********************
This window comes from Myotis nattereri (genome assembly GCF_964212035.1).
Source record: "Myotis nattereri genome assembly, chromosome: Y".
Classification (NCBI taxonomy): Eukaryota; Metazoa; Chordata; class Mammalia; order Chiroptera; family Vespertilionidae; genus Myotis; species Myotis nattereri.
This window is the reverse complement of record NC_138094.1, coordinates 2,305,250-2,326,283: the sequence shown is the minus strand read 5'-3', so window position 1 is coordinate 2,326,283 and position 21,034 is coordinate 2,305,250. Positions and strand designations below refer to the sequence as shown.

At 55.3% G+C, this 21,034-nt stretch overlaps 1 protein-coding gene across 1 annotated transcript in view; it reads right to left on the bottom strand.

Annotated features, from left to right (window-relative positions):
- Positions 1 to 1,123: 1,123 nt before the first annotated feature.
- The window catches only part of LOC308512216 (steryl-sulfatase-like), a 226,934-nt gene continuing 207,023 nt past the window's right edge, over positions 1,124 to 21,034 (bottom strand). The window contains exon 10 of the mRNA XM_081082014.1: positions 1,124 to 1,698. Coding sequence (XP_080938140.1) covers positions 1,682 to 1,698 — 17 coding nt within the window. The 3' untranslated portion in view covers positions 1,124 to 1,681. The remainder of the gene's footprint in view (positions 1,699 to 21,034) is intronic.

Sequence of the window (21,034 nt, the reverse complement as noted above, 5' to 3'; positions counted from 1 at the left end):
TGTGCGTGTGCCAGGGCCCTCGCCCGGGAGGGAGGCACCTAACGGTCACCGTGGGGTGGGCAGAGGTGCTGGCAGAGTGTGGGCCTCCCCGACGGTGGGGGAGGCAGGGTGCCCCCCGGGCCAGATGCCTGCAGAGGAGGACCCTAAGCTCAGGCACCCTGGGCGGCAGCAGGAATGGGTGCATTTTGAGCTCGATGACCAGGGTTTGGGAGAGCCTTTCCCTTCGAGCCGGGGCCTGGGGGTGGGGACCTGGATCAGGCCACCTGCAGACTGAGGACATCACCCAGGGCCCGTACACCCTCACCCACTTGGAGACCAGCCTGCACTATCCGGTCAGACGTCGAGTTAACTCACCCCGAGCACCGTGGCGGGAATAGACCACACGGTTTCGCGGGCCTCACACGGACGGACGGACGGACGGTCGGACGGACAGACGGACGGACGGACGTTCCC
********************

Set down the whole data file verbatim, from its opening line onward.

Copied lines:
This window comes from Myotis nattereri (genome assembly GCF_964212035.1).
Source record: "Myotis nattereri genome assembly, chromosome: Y".
Classification (NCBI taxonomy): Eukaryota; Metazoa; Chordata; class Mammalia; order Chiroptera; family Vespertilionidae; genus Myotis; species Myotis nattereri.
This window is the reverse complement of record NC_138094.1, coordinates 2,305,250-2,326,283: the sequence shown is the minus strand read 5'-3', so window position 1 is coordinate 2,326,283 and position 21,034 is coordinate 2,305,250. Positions and strand designations below refer to the sequence as shown.

At 55.3% G+C, this 21,034-nt stretch overlaps 1 protein-coding gene across 1 annotated transcript in view; it reads right to left on the bottom strand.

Annotated features, from left to right (window-relative positions):
- Positions 1 to 1,123: 1,123 nt before the first annotated feature.
- The window catches only part of LOC308512216 (steryl-sulfatase-like), a 226,934-nt gene continuing 207,023 nt past the window's right edge, over positions 1,124 to 21,034 (bottom strand). The window contains exon 10 of the mRNA XM_081082014.1: positions 1,124 to 1,698. Coding sequence (XP_080938140.1) covers positions 1,682 to 1,698 — 17 coding nt within the window. The 3' untranslated portion in view covers positions 1,124 to 1,681. The remainder of the gene's footprint in view (positions 1,699 to 21,034) is intronic.

Sequence of the window (21,034 nt, the reverse complement as noted above, 5' to 3'; positions counted from 1 at the left end):
TGTGCGTGTGCCAGGGCCCTCGCCCGGGAGGGAGGCACCTAACGGTCACCGTGGGGTGGGCAGAGGTGCTGGCAGAGTGTGGGCCTCCCCGACGGTGGGGGAGGCAGGGTGCCCCCCGGGCCAGATGCCTGCAGAGGAGGACCCTAAGCTCAGGCACCCTGGGCGGCAGCAGGAATGGGTGCATTTTGAGCTCGATGACCAGGGTTTGGGAGAGCCTTTCCCTTCGAGCCGGGGCCTGGGGGTGGGGACCTGGATCAGGCCACCTGCAGACTGAGGACATCACCCAGGGCCCGTACACCCTCACCCACTTGGAGACCAGCCTGCACTATCCGGTCAGACGTCGAGTTAACTCACCCCGAGCACCGTGGCGGGAATAGACCACACGGTTTCGCGGGCCTCACACGGACGGACGGACGGACGGTCGGACGGACAGACGGACGGACGGACGTTCCC